Would you make The Quota?

I have recently been a player at The Quota, which was a dystopian dark future roleplaying event, set in a chronologically very close future and in an utterly believable world.

The background setting was that following Brexit, the UK became more fascist and right wing and eventually Scotland and Wales voted for devolution. They had most of the UK’s water, which they were restricting and selling back to England at a profit. They also developed more permissive political climate and in conjunction with the economic situation were seen as more attractive and therefore suffered mass immigration. Eventually they closed their borders and only a small quota of applicants were accepted every quarter.

Those who were trying to apply had to present themselves at a detention centre in order to have their application processed. Detainees could also end up there after run-ins with the authorities or the fascist Albion League. Some were fleeing for their lives, some just looking for a better future.

Many of my friends, even larpers, cannot understand why anyone would want to play such an event and it certainly falls into ‘the other sort of fun’ category. I was interested in exploring the theme (whilst in no way trying to diminish the experience of those who have to do this for real). I’m also planning to spend several months of the next year in a different country, so the theme of being foreign and fitting in is regularly on my mind.

European (especially Nordic) roleplaying events often take on much darker themes than British events. Ours tend to be fantasy, with a vaguely historical theme, much like Game of Thrones, although there are now many different themes and backgrounds including sci-fi, horror and cine-drama.

Events in Nordic countries have included those set concentration camps and the voyage of The Demeter, Dracula’s ship (where all the characters die during the event). To my knowledge this was the first weekend LRP event in the UK to deal with such serious themes (although there have been shorter freeform events which have explored the refugee crisis, one in preparation for this event, and others exploring themes such as the AIDS epidemic).

I was very grateful that the organisers had worked with The Refugee Council of Great Britain to ensure that this event was accurate and sensitive to actual conditions. Any profit from the event is going towards this very worthwhile charity.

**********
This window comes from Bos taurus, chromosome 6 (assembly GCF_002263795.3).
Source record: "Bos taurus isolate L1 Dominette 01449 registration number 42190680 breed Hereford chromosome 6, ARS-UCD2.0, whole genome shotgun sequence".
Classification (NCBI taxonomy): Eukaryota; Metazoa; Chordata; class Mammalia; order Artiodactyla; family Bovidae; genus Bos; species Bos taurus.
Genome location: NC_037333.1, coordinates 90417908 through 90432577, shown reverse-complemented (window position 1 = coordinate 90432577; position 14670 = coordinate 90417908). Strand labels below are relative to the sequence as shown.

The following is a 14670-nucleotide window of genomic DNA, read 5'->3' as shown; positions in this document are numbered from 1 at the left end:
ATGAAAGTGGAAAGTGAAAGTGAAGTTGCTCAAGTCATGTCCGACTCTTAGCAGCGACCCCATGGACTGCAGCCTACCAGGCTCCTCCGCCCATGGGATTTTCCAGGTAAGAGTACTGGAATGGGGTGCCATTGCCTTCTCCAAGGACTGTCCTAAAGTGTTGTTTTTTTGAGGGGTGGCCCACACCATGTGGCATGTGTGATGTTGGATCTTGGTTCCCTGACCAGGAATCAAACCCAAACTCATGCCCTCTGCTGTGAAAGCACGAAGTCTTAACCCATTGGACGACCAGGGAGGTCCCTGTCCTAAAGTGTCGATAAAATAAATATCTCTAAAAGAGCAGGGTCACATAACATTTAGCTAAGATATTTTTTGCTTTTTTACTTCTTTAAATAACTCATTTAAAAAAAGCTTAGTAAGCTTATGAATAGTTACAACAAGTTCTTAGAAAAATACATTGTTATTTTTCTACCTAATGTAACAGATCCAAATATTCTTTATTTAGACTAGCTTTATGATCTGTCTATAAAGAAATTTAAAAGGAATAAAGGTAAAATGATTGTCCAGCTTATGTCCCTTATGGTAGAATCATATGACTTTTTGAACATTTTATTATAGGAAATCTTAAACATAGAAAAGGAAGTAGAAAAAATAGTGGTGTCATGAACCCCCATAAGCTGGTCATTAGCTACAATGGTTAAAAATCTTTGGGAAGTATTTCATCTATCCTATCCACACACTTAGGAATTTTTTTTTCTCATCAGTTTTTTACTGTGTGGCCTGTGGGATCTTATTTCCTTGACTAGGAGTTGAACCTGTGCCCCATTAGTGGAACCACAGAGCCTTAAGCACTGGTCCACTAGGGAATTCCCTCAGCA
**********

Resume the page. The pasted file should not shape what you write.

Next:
The players were those in the detention centre, whether political activists, refugees or economic migrants. I chose to play the later as I have often wondered why it seems to be unacceptable to many people for someone to want to move and make a better life for themselves and their families. The characters ranged from very normal people to extremely broken and challenging individuals.

The site was a decommissioned military prison near Melton Mowbray, which is now used as a paintball site. It is surrounded by huge wire fences, with double rows of barbed wire at the top and looks incredibly intimidating.

The facilities in the prison were minimal. There was no running water. There were no toilets. There were no kitchen facilities. The drinking water was in a 1000 litre plastic container outside; where everyone filled up their water bottles. There were 4 porta-loos outside, which was a long walk in the rain at night.

The kitchen was 2 large slow cookers from which the pots had to be taken outside to be washed at the water cube. Those of us on kitchen duty filled 5 litre containers for cooking and the tea urn. The food was deliberately poor; edible but flavourless bean based dishes, soups and cabbage stew, to ensure people were full and had protein, but there was no joy in these meals.